Category Archives: Reviews

The Bastards’ Paradise – Not a Review

Again, not a review, because I am not a reviewer. More of a flailing-about-madly-squee-er.


The Bastards’ Paradise is set some time after the events of The Mercury Waltz, (which I did not-review here) and again, if you pick up this book without prior knowledge of Under the Poppy or TMW you will be utterly lost. It is the final act in a grand epic, a smash of masks and puppetry even when the deep lines must be hidden with grease paint and Kohl, the cough stifled with gin and laudanum. Where under the prayers and the Church pageantry and the stern mask of rectitude lie war and hashish and cocaine and grinning thieves. Where everything is a lie. (If you think I’m harping on a bit about this, no, it really is a theme that runs strongly through all three books)

Koja is a phenomenal writer, and my favourite kind – the one that doesn’t give a shit about Gentle Reader. The story leaps and twists back on itself like a hare chased by hounds (a lord of hares, perhaps?), and the words play tag among themselves. Gentle Reader has no place here, only us fools and dreamers.


We’re back with Istvan and Rupert—Rupert who is meant to be a dead man in hiding after the final play of the Mercury. Holed up in garrets and attic rooms and rented bedsits and under starlight coughing himself to death while Istvan of the thousand names pretends to play it alone, puppets and wit still his to swindle and entertain.

But while the Poppy books have always been about lies and artifice and plays and players, the dark swirl beneath the city’s tarnished reflection, now the rot and the ache have truly set in. Istvan and Rupert are old and injured, no longer the bright young kits who found in each other the only true things, who understood that the whole world was theirs to fuck over, because it was that or be fucked over first.

These are men on the edge of dying. These are men who put newspaper in their boots, who lie to everyone, (including, and most painfully, each other) and who see themselves echoed in their sometime proteges Frédéric and Haden. Indeed, the stories of the two couples mimic each other, the pairs shinning the tale between them, ghosting and feinting.

Istvan, the eternal wanderer, knows that Rupert needs to settle down somewhere—a safe place, where he can stop being “the dead M Bok” and can regain his health, and he sets in motion a great swindle; a piece of artistry and vice to part the pretty gems from the fat fingers of the rich.

While Rupert stays alone in his room secretly (or so he believes) penning all the tales of their time together. There are plans made, old alliances gently pinned together in the hopes of a future. Piece by piece the two and their compatriots put their respective plays in motion, each wanting to save the other.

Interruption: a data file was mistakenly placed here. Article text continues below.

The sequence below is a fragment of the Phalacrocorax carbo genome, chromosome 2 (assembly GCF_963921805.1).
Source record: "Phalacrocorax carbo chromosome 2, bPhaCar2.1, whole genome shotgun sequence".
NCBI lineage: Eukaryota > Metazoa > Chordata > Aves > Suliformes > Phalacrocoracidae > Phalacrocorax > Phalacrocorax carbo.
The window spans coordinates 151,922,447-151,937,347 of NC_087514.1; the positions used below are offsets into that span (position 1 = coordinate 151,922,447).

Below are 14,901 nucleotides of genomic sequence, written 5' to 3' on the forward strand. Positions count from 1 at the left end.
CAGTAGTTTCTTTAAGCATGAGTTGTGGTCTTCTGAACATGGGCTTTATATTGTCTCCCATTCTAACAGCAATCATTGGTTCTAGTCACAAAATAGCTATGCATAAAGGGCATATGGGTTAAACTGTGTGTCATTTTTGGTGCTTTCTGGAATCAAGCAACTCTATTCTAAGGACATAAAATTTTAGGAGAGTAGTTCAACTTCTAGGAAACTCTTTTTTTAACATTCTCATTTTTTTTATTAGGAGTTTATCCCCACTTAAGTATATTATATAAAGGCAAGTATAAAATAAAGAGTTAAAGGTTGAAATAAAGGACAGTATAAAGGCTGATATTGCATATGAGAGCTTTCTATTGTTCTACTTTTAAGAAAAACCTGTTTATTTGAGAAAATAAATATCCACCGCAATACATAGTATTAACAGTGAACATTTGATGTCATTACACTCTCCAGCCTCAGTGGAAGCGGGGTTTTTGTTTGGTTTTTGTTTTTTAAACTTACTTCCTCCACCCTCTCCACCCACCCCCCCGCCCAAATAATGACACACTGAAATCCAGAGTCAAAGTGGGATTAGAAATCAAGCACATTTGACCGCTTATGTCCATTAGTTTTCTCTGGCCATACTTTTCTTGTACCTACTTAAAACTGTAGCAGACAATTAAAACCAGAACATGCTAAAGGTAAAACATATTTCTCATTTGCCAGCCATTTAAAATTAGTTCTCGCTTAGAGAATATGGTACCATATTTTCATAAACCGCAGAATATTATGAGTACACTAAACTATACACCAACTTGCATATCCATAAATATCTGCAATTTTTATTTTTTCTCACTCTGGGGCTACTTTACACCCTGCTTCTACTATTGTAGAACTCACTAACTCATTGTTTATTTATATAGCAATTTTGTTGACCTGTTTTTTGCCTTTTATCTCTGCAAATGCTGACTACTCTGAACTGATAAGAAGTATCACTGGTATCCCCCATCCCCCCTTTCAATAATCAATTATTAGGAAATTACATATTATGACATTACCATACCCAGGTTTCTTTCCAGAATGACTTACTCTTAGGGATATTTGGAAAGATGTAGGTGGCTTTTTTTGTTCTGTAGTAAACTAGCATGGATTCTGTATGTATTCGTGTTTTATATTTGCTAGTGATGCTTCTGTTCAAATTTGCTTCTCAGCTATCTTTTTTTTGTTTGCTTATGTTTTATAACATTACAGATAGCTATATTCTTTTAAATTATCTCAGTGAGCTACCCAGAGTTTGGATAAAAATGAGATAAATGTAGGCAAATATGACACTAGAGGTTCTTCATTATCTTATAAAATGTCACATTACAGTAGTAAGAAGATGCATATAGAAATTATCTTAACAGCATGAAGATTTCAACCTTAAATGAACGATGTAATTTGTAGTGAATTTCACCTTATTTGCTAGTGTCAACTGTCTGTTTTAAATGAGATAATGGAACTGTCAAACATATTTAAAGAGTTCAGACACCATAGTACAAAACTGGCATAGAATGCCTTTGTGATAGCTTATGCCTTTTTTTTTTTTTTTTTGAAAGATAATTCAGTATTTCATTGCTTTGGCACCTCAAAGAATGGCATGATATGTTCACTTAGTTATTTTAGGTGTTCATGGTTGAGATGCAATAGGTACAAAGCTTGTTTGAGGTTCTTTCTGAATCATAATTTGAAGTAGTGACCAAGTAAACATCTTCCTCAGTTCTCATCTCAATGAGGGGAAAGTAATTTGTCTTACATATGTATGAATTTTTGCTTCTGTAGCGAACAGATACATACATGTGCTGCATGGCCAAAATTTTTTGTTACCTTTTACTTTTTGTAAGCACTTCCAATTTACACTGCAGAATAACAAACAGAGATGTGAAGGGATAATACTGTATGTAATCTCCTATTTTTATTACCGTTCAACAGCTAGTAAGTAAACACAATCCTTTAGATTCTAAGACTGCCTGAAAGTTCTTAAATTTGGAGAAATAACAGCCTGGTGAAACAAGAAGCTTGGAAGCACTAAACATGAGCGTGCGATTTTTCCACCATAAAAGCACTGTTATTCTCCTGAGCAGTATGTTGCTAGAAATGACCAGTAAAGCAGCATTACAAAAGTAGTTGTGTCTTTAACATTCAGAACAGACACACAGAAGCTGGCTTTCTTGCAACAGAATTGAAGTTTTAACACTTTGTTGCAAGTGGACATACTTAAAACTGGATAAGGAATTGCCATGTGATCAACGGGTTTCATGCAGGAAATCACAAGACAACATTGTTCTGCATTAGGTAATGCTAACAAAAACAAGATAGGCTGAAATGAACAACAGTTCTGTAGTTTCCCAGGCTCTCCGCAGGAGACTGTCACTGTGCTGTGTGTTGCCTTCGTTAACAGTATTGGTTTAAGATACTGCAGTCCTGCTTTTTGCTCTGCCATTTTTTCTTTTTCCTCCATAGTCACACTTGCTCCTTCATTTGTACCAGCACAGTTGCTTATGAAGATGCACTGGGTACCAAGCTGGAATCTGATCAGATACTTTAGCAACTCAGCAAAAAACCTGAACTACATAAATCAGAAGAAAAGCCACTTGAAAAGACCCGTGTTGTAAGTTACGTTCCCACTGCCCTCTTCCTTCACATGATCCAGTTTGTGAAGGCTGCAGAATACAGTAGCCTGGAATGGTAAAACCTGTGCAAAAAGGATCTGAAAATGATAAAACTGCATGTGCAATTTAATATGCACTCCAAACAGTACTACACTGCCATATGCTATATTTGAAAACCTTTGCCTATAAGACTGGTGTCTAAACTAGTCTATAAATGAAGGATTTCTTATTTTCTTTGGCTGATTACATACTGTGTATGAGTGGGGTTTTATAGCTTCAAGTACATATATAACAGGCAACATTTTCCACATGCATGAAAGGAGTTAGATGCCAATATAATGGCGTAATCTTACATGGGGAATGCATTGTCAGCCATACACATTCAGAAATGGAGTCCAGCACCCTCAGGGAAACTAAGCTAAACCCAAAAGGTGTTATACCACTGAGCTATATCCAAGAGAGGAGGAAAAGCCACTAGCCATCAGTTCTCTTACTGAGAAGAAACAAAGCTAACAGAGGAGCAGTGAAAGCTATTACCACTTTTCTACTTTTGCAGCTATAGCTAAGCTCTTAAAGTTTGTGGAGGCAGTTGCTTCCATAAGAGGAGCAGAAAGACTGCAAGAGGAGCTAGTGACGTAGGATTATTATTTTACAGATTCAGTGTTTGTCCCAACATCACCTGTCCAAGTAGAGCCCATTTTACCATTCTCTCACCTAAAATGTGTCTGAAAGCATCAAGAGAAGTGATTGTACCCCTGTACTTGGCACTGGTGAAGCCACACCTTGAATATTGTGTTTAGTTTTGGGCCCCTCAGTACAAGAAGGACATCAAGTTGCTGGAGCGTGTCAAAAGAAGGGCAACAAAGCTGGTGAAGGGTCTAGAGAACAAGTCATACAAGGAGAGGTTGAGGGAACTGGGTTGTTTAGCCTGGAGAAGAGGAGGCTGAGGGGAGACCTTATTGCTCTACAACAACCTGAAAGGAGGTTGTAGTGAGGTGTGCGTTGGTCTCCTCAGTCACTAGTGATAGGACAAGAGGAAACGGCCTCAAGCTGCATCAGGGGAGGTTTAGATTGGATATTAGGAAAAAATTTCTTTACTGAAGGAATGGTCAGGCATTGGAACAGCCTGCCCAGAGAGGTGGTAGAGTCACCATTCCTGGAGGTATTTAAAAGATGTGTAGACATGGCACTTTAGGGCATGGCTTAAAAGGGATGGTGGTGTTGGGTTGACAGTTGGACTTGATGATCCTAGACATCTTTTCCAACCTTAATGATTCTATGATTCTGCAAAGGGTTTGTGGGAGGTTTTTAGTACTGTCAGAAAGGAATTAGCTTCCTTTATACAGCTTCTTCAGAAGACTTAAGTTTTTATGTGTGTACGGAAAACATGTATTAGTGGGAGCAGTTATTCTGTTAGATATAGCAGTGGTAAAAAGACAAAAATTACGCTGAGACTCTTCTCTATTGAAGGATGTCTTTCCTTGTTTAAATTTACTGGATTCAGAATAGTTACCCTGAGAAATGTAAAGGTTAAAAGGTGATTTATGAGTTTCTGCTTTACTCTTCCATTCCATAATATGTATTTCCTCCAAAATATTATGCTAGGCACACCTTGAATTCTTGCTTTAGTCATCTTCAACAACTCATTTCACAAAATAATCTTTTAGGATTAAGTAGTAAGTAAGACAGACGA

Through this main thread twists a million more—the women who form the net of the story. And their stories are, in their own ways, just as important. They are none of them written as throwaway characters—they can be just as selfish and petty and broken and obsessed and wonderful as our main characters. Women who are sisters, enemies, friends, fortune tellers, those who want to own Istvan and Rupert as though they were puppets themselves, those who want Istvan and Rupert as lovers or fathers, and sometimes lovers and fathers. All these threads twine together to build a story that grows richer and richer, crimson and emerald and blue black, until the final thumb to the nose, the tragedy and the closing curtain.

The story hops from place to place, giving hints and scenes that the reader puts together like a huge puzzle without a cover. All three of the Poppy books are meant to be savoured, to be taken slow. They reward careful reading—little witticisms and sleights of tongue are thrown out casually, carelessly, easily missed in a fast read.

You need to indulge in these stories the way you eat a 95% cocoa Lindt, and take your time, let the bittersweetness melt. Koja’s writing style can be vexing if you’re used to authors who follow more conventional rules, and if you’re not familiar with her work it can seem like a rough-grown thicket, impenetrable with brambly italicy undergrowth. But take your time and you begin to find the hollows and curves that lead you through the darkness, the hare trails and fox’s tunnels. She leaps from character to character – often in mid line—and it’s easy, if you skim, to find yourself completely lost.

But that is also part of what makes her work stand out. That and the utter heartbreaking gorgeousness of the story, which I sadly feel I’m not doing any justice.

I loved this book. It broke my heart and gutted me and made me cry, but it also made me grin, and shake my head, and turn the pages faster.

And when I walked blinking out into the light, it stayed in my head. And that, not-so-fucking-gentle-reader, is what makes a story.

On folk music standards and drowning girls

If you know me, you’re probably aware I have a fascination with folk songs, and with the twisted tales they tell. One of my faves crops up in various versions and guises, though my two favourite renditions of it are Bows of London as performed by Martin Carthy and Eliza Carthy:



The other version I love is by Tom Waits’ Two Sisters.